Rescued rower Charlie Martell has recounted the moment his attempt to single-handedly cross the Pacific almost cost him his life.
The 41-year-old Royal Engineer Commando, from Cirencester in Gloucestershire, was 34 days into a planned 130-day attempt to row from Japan to San Francisco on America's West Coast when his small boat was hit by a tropical storm.
Speaking exclusively to The West Country Tonight from the deck of the Japanese tanker which rescued him Charlie said: "I knew the typhoon would be hard work and potentially quite dangerous but I didn't know quite how dangerous it would be. I was 115 miles or so from the eye of the storm but still faced 10 metre high waves in 50 knot winds.
"When I couldn't row any more, I strapped myself in and held on for dear life."
Charlie had rowed 700 miles of the 4,500-mile journey when he was forced to send out a Mayday call which reached the Falmouth coastguard who in turn alerted the Japanese authorities.
After a 41-hour wait with a huge crack in the cabin of his vessel, Blossom, he was picked up late on Friday night.
"I was being capsized two or three times every hour," he added. "I was OK for the first six, but the seventh sent me slamming upside down into the water and did the damage that meant I couldn't carry on."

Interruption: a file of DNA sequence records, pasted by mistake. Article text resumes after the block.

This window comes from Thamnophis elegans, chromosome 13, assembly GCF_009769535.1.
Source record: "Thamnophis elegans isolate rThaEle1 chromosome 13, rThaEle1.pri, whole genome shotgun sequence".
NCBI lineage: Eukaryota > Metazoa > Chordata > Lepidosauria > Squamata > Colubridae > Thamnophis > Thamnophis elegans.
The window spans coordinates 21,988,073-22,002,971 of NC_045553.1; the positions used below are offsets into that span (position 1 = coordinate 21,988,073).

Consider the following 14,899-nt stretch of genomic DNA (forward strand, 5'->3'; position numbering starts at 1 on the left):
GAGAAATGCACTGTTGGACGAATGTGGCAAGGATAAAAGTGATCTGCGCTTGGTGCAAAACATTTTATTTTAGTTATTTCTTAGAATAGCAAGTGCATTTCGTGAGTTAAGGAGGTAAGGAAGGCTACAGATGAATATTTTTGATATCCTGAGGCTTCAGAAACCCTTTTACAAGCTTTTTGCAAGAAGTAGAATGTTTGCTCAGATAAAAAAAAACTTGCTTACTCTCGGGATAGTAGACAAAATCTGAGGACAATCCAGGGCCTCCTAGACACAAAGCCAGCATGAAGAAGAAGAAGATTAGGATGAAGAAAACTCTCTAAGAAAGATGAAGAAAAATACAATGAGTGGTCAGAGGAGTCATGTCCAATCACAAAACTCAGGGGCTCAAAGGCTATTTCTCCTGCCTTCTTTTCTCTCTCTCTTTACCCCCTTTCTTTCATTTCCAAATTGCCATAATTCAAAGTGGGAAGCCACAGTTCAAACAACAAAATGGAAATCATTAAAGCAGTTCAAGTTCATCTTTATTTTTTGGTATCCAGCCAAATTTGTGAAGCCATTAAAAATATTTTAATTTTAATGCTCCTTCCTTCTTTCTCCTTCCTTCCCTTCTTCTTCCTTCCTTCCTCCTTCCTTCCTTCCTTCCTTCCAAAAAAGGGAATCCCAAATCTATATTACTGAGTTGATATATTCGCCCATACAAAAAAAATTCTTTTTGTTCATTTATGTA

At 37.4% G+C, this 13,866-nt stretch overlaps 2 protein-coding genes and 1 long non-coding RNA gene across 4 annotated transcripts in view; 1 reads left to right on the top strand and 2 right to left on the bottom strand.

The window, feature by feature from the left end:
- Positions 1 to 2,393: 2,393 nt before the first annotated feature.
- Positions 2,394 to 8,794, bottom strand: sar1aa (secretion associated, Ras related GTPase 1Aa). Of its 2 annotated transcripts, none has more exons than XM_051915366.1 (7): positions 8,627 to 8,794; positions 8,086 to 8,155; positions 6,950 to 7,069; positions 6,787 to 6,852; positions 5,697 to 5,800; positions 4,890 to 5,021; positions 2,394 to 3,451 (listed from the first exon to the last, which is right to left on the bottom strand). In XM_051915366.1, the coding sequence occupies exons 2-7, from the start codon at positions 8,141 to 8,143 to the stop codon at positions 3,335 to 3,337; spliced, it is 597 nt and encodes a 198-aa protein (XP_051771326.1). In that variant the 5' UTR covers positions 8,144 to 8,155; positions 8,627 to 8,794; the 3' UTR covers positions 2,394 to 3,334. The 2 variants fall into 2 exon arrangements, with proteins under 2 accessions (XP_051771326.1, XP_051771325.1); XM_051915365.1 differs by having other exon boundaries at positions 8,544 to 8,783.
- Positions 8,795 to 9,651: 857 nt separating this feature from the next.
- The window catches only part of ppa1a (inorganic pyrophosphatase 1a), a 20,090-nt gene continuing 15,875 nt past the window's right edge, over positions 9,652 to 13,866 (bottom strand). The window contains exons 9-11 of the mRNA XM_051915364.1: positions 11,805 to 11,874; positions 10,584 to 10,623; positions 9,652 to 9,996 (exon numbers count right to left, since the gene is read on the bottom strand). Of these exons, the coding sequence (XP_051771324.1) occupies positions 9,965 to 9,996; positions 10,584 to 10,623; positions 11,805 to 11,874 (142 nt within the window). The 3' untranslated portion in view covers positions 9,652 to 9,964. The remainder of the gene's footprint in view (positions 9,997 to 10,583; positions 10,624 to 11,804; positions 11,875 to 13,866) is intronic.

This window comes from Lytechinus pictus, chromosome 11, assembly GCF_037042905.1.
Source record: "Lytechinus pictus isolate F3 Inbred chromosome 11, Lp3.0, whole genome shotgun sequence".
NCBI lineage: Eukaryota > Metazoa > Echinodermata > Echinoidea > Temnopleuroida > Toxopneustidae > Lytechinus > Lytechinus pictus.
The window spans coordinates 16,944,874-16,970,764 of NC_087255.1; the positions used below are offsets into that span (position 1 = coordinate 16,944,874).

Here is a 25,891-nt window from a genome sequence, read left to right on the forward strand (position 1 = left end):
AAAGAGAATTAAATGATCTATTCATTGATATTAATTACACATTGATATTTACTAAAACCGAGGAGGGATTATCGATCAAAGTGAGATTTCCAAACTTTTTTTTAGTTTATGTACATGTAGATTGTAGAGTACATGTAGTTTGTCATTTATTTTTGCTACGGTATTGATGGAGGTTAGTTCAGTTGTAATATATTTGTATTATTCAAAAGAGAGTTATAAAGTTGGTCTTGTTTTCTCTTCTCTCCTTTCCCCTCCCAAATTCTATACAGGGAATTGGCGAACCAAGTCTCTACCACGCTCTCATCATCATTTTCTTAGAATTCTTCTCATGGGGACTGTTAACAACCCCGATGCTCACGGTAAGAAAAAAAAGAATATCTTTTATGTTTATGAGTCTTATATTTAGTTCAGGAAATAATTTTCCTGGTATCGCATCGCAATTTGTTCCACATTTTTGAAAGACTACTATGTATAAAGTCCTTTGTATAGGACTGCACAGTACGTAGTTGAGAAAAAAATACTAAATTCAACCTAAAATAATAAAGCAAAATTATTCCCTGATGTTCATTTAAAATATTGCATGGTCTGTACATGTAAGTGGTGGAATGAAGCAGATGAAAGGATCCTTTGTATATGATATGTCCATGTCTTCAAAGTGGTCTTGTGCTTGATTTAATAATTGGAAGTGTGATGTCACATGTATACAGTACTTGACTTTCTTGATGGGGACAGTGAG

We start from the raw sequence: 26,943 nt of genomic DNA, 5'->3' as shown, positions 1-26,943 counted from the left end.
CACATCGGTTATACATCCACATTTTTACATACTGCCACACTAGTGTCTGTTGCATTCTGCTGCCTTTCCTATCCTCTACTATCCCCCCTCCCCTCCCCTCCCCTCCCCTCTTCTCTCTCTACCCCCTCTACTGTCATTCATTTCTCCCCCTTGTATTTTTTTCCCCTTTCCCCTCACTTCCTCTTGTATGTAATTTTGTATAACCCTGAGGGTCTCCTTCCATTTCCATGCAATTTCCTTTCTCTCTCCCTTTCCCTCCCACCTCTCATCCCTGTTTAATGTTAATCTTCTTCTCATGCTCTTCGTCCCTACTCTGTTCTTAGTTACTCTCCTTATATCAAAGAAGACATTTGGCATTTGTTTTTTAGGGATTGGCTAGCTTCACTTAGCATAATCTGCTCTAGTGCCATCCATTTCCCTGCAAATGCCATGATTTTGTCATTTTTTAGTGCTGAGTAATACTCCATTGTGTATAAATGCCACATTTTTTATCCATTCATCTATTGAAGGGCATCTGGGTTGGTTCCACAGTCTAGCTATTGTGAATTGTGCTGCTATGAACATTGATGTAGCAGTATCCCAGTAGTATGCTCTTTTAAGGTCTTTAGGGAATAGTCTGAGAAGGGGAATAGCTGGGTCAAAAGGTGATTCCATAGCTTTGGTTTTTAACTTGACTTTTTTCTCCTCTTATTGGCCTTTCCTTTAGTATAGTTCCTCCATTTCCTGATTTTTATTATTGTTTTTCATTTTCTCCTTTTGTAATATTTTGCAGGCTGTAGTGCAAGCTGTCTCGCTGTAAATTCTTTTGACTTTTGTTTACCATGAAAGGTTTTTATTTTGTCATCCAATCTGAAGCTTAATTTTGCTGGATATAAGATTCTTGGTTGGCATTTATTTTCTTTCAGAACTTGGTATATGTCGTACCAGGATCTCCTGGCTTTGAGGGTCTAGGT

Remarkably, he escaped serious injury but said he'd spend the next eight days on his journey to Canada recovering from exhaustion.
"I do feel I've let a lot of people down, my sponsors, my family, friends and supporters," said Charlie. "It's too early to say whether I'll attempt this again but I'll probably be on operations with the Territorial Army next year which will probably come first anyway."
Despite the disappointment, Charlie still expects to have raised more than £13,000 for various UK charities helping injured servicemen and women.
"My inspiration throughout the trip and when things were getting bad were the people I was trying to raise the money for. They are the guys who inspired me to do this in the first place."